The UK has a reputation across the Atlantic as ‘terf island’ – and not just with trans people. Indeed, prejudice against us – and its institutional support – seems like a defining feature of UK culture. Many major British media outlets regularly choose us for their ‘two minutes of hate’ segments. It must drive clicks and ad sales nicely.
I try not to pay any attention. If I tune out the bigots, what I see and hear from the UK is the extensive contribution UK-based trans writers are making to Anglophone trans culture. As an Australian raised on a culture of colonial residues who has now lived in New York for 20 years, I see both US and UK culture from a slight angle of difference. I’m at home (and not) in both versions of the common language that divides us – although the textures of class, region, and the distinctive forms of British racism are perhaps more legible to me than to many Americans.
It seems inconceivable now, but Trans: A Memoir by Juliet Jacques started out as a series of columns in The Guardian. When it was published in 2015, I wasn’t quite ready to come out. It helped me get there. It was a different kind of transition memoir, about the grind of trying to make a living, the aesthetics of a certain strand of British music, and – most endearingly of all – football. Jacques set transsexuality into the rest of everyday life. Her next book, Variations, wove fictional stories into the margins of history, where all too often trans people show up only in police records or in the scandal sheets. One story imagines the panic the outing and conviction of Oscar Wilde might have spread through queer circles that hoped they would be protected by the bulwark of class.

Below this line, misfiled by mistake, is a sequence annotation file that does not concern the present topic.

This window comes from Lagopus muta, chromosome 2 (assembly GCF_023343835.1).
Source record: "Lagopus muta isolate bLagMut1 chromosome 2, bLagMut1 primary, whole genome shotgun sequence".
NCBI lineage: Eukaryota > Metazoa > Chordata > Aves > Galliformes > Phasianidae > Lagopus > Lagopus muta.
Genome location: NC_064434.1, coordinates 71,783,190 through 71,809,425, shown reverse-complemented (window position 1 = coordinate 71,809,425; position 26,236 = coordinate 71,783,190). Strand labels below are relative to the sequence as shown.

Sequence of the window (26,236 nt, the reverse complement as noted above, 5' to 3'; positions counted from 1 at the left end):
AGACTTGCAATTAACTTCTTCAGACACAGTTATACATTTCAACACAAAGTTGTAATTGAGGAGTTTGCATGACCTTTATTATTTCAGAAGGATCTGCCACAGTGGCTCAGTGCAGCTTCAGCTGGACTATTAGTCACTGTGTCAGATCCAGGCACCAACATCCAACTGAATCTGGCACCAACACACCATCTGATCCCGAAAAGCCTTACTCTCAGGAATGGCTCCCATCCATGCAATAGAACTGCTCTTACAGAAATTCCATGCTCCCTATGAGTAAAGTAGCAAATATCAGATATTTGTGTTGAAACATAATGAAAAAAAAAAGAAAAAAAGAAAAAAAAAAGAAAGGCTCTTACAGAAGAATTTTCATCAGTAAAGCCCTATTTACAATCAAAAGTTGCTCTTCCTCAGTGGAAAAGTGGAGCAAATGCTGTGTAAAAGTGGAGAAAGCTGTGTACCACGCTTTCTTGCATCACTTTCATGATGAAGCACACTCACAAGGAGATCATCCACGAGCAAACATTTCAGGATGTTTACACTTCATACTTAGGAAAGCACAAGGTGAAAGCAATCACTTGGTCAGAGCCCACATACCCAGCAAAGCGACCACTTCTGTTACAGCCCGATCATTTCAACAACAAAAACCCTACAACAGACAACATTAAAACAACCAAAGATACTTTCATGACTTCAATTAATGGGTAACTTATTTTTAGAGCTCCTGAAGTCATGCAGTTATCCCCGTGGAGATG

It can be hard to locate queerness in the margins of British history, and even harder to locate traces of any Black queer, trans or femme presence. In her stunning debut novel Lote, Shola von Reinhold does not only that but creates an entire alternate aesthetic out of what modernism thought it had to suppress, which included the ornamental, the vernacular and the “primitive” (which more often than not was a code word for blackness). It’s a book about how queer and trans people develop survival strategies among elite bohemians in both modern and contemporary times.
Both Jacques and von Reinhold embroider on the rich history of British queerness, where sometimes transsexuality is hiding in plain sight, but more often comes to light when the police expose it to scorn and punishment. Trans people have always had to have survival strategies. These feature in many of the episodes of the One from the Vaults podcasts of UK-based Canadian trans historian Morgan M. Page. Each episode is careful to note the known facts of the trans lives Page chronicles, while also giving us the gossip and the legends. As with other kinds of marginalised people, sometimes legends are what help us endure.
I don’t make it to London very often, but I did happen to catch Emma Frankland’s We Dig! on one of my rare visits. It was one of the last shows at the OvalHouse Theatre. In this collaborative piece, a group of trans femmes dug a huge hole where the stage used to be. Trans people dig in order to hide from a hostile environment, but while digging excavate traces of trans lives from the past – including the trans-Atlantic past. It seems likely that OvalHouse hosted drag shows originating from New York in the seventies.